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on this wikipedia article, it is said :

A manifold admits a nowhere vanishing volume form if and only if it is orientable

I don't really understand why. Isn't $dx^1 \wedge ... \wedge dx^n$ always a nowhere vanishing? Indeed, for me we should have $dx^1_p \wedge ... \wedge dx^n_p \neq 0 \forall p$ since $\{dx^1_p,...,dx^n_p\}$ is a basis of $T_p^*M$, no?

Also another question :
If $X_1,...,X_n$ is a vector field such that $X_{1p},...,X_{np}$ are linearly independent for all $p$, does this imply that $dx^1_p \wedge ... \wedge dx^n_p(X_{1p},...,X_{np}) \neq 0 \forall p$?

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    $\begingroup$ Note that $dx^1 \wedge \ldots \wedge dx^n$ is defined locally and depends on the choice of coordinates. And you cannot define coordinates globally except in trivial cases. $\endgroup$ – Mindlack Jan 11 at 19:29
  • $\begingroup$ @Mindlack Sorry, I don't get your point, could you expand a bit? $\endgroup$ – roi_saumon Jan 11 at 19:34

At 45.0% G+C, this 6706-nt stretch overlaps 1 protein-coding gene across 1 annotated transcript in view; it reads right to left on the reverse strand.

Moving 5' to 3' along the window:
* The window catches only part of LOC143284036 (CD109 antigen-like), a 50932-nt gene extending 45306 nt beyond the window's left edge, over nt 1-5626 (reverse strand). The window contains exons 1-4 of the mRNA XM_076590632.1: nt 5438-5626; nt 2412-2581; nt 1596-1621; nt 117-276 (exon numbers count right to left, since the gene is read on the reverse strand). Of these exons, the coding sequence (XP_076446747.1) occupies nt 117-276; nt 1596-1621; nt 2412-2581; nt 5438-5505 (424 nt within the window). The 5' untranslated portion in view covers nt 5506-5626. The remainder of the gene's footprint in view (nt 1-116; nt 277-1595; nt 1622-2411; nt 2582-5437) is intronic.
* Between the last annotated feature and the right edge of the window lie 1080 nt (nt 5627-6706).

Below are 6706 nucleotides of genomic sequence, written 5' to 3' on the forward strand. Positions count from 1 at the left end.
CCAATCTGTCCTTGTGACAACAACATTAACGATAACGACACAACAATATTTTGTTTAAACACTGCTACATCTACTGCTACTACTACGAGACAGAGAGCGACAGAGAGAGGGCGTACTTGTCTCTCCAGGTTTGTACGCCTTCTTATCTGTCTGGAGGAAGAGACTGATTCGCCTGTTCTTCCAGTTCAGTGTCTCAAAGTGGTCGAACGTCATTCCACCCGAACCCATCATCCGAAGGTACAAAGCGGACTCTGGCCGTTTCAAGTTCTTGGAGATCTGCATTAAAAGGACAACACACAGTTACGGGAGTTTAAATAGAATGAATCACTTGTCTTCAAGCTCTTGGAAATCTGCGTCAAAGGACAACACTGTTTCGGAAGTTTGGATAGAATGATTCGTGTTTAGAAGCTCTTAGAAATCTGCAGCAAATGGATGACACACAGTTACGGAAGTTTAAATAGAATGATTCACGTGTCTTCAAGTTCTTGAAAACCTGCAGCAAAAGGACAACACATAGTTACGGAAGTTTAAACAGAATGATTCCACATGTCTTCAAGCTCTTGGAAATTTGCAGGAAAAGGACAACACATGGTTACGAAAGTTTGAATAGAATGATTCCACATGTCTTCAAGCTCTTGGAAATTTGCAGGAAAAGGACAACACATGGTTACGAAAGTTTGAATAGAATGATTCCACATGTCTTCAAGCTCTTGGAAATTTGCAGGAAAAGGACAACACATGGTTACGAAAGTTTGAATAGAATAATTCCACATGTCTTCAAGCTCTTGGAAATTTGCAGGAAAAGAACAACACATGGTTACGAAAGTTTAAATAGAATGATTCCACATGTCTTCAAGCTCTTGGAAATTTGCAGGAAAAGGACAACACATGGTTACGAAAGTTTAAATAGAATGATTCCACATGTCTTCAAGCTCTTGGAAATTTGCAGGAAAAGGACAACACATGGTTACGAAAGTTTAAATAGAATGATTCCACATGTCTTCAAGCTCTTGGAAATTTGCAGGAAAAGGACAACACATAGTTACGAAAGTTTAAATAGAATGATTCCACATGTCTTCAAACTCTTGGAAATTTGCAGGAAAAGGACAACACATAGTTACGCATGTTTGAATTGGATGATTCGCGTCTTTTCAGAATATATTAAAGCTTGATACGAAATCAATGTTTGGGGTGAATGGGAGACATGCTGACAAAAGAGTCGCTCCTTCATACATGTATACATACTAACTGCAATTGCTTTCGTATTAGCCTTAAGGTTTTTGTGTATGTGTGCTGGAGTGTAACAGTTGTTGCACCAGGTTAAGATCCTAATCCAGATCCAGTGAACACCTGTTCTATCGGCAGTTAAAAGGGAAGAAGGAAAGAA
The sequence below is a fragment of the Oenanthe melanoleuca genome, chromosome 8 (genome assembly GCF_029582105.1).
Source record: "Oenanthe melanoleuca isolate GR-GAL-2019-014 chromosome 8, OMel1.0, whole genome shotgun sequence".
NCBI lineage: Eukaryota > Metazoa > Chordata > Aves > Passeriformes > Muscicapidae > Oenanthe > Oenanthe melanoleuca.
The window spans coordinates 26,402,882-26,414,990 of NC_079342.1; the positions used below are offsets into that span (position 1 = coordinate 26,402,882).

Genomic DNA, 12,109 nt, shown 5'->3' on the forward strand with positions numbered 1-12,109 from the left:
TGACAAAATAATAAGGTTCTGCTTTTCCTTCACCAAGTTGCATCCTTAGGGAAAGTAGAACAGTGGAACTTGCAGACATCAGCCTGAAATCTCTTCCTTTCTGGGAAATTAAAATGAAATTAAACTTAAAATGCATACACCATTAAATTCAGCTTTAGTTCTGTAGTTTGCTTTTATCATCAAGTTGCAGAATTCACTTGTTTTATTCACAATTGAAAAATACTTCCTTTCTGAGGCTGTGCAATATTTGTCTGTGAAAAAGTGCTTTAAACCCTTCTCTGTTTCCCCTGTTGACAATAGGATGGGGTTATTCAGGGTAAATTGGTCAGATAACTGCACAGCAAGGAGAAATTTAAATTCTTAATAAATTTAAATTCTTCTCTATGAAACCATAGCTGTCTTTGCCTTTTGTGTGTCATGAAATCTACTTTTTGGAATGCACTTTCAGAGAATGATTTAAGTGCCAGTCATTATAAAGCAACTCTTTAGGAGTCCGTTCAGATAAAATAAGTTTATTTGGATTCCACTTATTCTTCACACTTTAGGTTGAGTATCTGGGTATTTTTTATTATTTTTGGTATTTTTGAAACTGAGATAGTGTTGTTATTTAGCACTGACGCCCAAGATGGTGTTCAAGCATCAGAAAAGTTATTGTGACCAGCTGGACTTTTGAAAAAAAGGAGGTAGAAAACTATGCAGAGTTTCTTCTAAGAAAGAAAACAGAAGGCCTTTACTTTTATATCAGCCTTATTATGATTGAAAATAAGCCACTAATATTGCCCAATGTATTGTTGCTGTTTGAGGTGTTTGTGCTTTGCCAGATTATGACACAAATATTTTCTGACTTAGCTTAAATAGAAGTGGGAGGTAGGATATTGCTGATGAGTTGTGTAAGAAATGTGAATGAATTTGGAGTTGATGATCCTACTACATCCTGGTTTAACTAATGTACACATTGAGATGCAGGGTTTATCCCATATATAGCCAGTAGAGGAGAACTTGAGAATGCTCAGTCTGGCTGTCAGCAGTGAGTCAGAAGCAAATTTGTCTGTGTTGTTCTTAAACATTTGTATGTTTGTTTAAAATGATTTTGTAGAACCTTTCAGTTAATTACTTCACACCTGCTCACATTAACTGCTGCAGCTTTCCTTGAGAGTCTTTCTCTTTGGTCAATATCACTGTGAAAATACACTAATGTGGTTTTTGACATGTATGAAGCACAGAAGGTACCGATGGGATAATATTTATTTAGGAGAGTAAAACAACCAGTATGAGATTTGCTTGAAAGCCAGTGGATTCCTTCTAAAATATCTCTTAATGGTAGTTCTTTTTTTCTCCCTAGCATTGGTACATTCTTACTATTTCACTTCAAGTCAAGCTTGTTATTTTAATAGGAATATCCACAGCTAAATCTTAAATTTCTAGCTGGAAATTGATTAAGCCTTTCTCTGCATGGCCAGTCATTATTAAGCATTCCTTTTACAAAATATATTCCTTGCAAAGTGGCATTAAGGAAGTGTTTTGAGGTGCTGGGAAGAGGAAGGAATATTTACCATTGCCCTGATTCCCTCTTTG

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    $\begingroup$ How would you define $dx^1 \wedge dx^2$ on the 2-sphere for instance? $\endgroup$ – Mindlack Jan 11 at 19:36
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    $\begingroup$ Yes, this is the point: your coordinates are local, they are only defined in charts. And the corresponding $dx^1 \wedge dx^2$ at each $p$ will depend of which chart you took. So you will not have one well-defined $2$-form at each point, or if you do, there is no trivial way to make sure it is smooth, or even continuous. If you wish, orientability corresponds to being able to « glue together » enough nowhere-vanishing forms defined in different charts. $\endgroup$ – Mindlack Jan 11 at 19:53
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    $\begingroup$ What you say about $\mathbb R^3$ is true. However, it is quite rare for an $n$-manifold to possess an atlas having only a single coordinate chart. In fact that holds if and only if the manifold is diffeomorphic to an open subset of $\mathbb R^n$. In particular, it is never true for compact manifolds. $\endgroup$ – Lee Mosher Jan 11 at 23:37

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